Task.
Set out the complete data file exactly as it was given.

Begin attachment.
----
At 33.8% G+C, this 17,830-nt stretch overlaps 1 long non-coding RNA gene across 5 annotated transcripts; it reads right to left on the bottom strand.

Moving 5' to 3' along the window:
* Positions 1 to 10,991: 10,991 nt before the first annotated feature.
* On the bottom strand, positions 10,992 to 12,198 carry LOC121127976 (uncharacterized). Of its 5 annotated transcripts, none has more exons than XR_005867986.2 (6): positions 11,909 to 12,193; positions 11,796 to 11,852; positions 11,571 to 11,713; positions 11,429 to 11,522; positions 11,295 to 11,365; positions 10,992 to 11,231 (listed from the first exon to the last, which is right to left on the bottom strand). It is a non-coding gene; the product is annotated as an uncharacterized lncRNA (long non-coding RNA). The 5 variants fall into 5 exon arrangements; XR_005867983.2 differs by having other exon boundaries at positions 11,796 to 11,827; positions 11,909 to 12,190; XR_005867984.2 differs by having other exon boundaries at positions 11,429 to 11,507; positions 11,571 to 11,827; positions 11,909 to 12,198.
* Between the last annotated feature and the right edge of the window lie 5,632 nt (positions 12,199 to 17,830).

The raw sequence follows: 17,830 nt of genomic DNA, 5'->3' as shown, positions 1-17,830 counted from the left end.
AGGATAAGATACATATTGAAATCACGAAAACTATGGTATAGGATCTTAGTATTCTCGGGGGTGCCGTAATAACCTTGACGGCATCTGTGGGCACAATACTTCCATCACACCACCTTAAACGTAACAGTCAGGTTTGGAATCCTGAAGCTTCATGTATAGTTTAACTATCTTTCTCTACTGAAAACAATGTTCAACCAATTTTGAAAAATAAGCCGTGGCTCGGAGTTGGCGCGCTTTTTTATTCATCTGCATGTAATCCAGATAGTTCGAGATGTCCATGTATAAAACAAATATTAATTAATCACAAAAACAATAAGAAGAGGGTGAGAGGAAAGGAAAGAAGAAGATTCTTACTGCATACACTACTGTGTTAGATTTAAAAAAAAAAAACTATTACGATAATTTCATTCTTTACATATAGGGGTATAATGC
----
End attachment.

At 33.8% G+C, this 17,830-nt stretch overlaps 1 long non-coding RNA gene across 5 annotated transcripts; it reads right to left on the bottom strand.

Moving 5' to 3' along the window:
* Positions 1 to 10,991: 10,991 nt before the first annotated feature.
* On the bottom strand, positions 10,992 to 12,198 carry LOC121127976 (uncharacterized). Of its 5 annotated transcripts, none has more exons than XR_005867986.2 (6): positions 11,909 to 12,193; positions 11,796 to 11,852; positions 11,571 to 11,713; positions 11,429 to 11,522; positions 11,295 to 11,365; positions 10,992 to 11,231 (listed from the first exon to the last, which is right to left on the bottom strand). It is a non-coding gene; the product is annotated as an uncharacterized lncRNA (long non-coding RNA). The 5 variants fall into 5 exon arrangements; XR_005867983.2 differs by having other exon boundaries at positions 11,796 to 11,827; positions 11,909 to 12,190; XR_005867984.2 differs by having other exon boundaries at positions 11,429 to 11,507; positions 11,571 to 11,827; positions 11,909 to 12,198.
* Between the last annotated feature and the right edge of the window lie 5,632 nt (positions 12,199 to 17,830).

The raw sequence follows: 17,830 nt of genomic DNA, 5'->3' as shown, positions 1-17,830 counted from the left end.
AGGATAAGATACATATTGAAATCACGAAAACTATGGTATAGGATCTTAGTATTCTCGGGGGTGCCGTAATAACCTTGACGGCATCTGTGGGCACAATACTTCCATCACACCACCTTAAACGTAACAGTCAGGTTTGGAATCCTGAAGCTTCATGTATAGTTTAACTATCTTTCTCTACTGAAAACAATGTTCAACCAATTTTGAAAAATAAGCCGTGGCTCGGAGTTGGCGCGCTTTTTTATTCATCTGCATGTAATCCAGATAGTTCGAGATGTCCATGTATAAAACAAATATTAATTAATCACAAAAACAATAAGAAGAGGGTGAGAGGAAAGGAAAGAAGAAGATTCTTACTGCATACACTACTGTGTTAGATTTAAAAAAAAAAAACTATTACGATAATTTCATTCTTTACATATAGGGGTATAATGC